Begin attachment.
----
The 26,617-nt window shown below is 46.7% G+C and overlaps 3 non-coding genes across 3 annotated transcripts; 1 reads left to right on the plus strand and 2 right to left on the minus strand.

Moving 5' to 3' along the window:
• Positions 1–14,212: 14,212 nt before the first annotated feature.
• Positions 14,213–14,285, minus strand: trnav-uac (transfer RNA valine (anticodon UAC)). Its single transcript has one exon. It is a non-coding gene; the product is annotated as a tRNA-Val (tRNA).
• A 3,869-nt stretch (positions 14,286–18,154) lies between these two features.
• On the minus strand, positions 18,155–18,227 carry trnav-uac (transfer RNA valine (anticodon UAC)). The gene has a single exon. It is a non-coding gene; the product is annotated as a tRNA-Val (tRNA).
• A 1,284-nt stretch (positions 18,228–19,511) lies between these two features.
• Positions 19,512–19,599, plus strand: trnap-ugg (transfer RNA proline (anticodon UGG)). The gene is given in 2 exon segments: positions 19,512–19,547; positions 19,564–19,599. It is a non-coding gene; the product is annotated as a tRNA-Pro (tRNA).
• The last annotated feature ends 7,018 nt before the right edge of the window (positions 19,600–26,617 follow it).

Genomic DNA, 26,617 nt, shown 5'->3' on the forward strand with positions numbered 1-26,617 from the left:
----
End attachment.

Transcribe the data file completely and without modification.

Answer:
The 26,617-nt window shown below is 46.7% G+C and overlaps 3 non-coding genes across 3 annotated transcripts; 1 reads left to right on the plus strand and 2 right to left on the minus strand.

Moving 5' to 3' along the window:
• Positions 1–14,212: 14,212 nt before the first annotated feature.
• Positions 14,213–14,285, minus strand: trnav-uac (transfer RNA valine (anticodon UAC)). Its single transcript has one exon. It is a non-coding gene; the product is annotated as a tRNA-Val (tRNA).
• A 3,869-nt stretch (positions 14,286–18,154) lies between these two features.
• On the minus strand, positions 18,155–18,227 carry trnav-uac (transfer RNA valine (anticodon UAC)). The gene has a single exon. It is a non-coding gene; the product is annotated as a tRNA-Val (tRNA).
• A 1,284-nt stretch (positions 18,228–19,511) lies between these two features.
• Positions 19,512–19,599, plus strand: trnap-ugg (transfer RNA proline (anticodon UGG)). The gene is given in 2 exon segments: positions 19,512–19,547; positions 19,564–19,599. It is a non-coding gene; the product is annotated as a tRNA-Pro (tRNA).
• The last annotated feature ends 7,018 nt before the right edge of the window (positions 19,600–26,617 follow it).

Genomic DNA, 26,617 nt, shown 5'->3' on the forward strand with positions numbered 1-26,617 from the left: